After he graduated, Hatcher wanted to find a job that aligned with the work-life balance he craved. He had already spent a significant time away in prison, so he was eager to land an opportunity that did not require a lot of long-distance driving.
“I’m so family oriented and I’ve been gone for a decade,” he said. “I felt like, I’ve got my license and this career’s going to be here forever. Whenever I decide to go on the road, if money gets tight and I need to go, I can go.”
Fortunately, an opportunity arose for him at a rather interesting time, with a rather interesting interview process. He received a phone call from the owner of a local, privately-owned distribution company on a Friday afternoon while washing clothes in a laundromat.
“He called me and said, ‘I saw your resume on ziprecruiter.com and I was just trying to schedule an appointment to see if we could do an interview,” Hatcher said.
The two went back-and-forth trying to arrange a time to meet over the weekend, but both had family obligations preventing them from doing so.
“I told him, ‘I’m sure you want to go to church and stuff Sunday so let’s just shoot for Monday morning. And he said, ‘You know what? I like the way you talk. Want to start Monday?’ Right over the phone. And that’s who I work for,” Hatcher smiled. “Amazing. Karma. Life is beautiful.”
Hatcher’s life has taken an extraordinary turn and he has tangible evidence to show for it. In less than a year after his release from prison, he has a new fiancé, a running start on a promising career path, and he recently closed on a beautiful home that he was able to fully furnish with his earnings.
“I went from $8.50 a month to a guaranteed $20 an hour. Guaranteed. If I’m in my profession, and I’m working local, I’m guaranteed at least $20 an hour. That’s amazing!” he said. “Just to be able to live the lifestyle I’ve been waiting to live and just enjoy the fruits of my labor, to have that [home] environment, I’m just so grateful. I’ve been thinking about it and dreaming about it for so long. It’s been a blessing. My life is amazing.”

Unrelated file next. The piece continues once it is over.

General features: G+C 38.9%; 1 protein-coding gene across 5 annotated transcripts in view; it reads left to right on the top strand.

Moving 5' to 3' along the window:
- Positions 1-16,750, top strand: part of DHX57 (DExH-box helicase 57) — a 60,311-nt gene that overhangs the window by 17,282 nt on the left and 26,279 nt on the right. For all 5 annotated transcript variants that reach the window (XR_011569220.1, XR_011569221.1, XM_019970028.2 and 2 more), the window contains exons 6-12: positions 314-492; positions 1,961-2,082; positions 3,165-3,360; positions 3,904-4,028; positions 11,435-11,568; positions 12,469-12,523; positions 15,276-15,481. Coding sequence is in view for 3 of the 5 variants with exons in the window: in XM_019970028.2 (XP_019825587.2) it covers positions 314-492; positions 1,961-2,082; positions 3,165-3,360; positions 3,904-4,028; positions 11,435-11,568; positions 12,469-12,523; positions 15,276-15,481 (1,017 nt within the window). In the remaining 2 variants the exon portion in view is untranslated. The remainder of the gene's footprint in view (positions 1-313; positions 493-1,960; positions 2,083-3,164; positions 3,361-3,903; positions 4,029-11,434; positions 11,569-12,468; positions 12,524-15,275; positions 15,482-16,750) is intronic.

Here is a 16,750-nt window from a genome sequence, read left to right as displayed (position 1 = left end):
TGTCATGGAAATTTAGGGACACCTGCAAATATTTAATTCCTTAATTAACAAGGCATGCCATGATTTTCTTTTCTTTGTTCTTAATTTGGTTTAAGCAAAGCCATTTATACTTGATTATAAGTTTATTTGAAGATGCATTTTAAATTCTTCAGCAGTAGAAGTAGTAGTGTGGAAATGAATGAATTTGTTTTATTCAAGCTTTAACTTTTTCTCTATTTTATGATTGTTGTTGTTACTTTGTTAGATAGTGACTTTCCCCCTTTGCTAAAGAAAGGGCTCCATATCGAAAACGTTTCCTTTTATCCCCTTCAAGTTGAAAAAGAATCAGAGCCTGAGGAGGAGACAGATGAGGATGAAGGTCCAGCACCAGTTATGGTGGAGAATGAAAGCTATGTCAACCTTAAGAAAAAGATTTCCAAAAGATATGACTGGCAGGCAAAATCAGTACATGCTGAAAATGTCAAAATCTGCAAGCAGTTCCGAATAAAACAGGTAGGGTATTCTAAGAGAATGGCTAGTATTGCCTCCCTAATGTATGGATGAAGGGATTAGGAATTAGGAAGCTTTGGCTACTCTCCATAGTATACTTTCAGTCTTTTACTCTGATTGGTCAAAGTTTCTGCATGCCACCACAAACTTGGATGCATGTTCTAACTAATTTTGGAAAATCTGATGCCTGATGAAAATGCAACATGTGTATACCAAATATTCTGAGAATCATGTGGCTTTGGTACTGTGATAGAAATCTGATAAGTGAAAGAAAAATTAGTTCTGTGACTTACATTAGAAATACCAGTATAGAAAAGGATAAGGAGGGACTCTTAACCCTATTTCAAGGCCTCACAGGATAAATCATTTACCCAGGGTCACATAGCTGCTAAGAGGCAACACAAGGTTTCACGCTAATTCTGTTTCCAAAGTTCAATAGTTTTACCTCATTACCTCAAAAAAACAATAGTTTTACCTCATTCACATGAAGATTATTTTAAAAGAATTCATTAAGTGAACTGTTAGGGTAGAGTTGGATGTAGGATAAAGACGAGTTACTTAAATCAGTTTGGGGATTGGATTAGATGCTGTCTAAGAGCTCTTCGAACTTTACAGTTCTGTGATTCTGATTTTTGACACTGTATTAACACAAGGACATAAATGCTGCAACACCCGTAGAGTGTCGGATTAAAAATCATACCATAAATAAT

On the horizon for Hatcher is a wedding, plans for recreational travel once his supervision period expires in the fall, and a full, grateful life, soaking up simple pleasures and trying to make a difference in the world.
“What’s crazy is people would think you get out of prison and party, make up for lost time, but I just want to barbecue. Be with my family. Just the simple things, to be able to take a shower after work, lay down in bed and watch the game,” he said. “That’s why I’m so happy. I’m at peace. It’s beautiful to me. People get blindsided by so many material things that we don’t appreciate the world around us. Life is so short, and you can’t take any of that with you. None of that matters.”
Hatcher’s story is one of overcoming—of mentally rising above the barriers, capitalizing on opportunities and digging deep to persevere. His past offense may limit some of his future career options, but his spirit and ambition cannot be contained. He realizes the gravity of his offense and has paid the price for his mistake, but now he intends to press forward, work tirelessly to chart a new course for the future, and spread some hope along the way.
“I truly believe that everything happens for a reason. I was there [in prison] for a reason. I needed to learn the lessons I learned, and I came out here and basically, the only thing I ever really, truly pray for is for God to show me my purpose in life. That’s it,” Hatcher said. “I think a lot of that is just being an example to my family, trying to set a foundation, and just trying to be an inspiration and motivation to everybody. Just leave a mark in this world to where I leave it better—leave an impact, to make a change, make a difference. That’s how you live forever.”
Prospective students interested in the CDL truck driving program can find additional information on STLCC’s CDL-A Professional Truck Driving program web page. Visit STLCC’s SkillUP Missouri page to learn more about SkillUP training scholarships for short-term training programs and support services.
The SkillUP program is Missouri’s employment and training program for Food Stamp (SNAP) recipients. The program is funded through the United States Department of Agriculture, Food and Nutrition Service. The program is also funded through the Administration for Children and Families, Temporary Assistance for Needy Families block grant.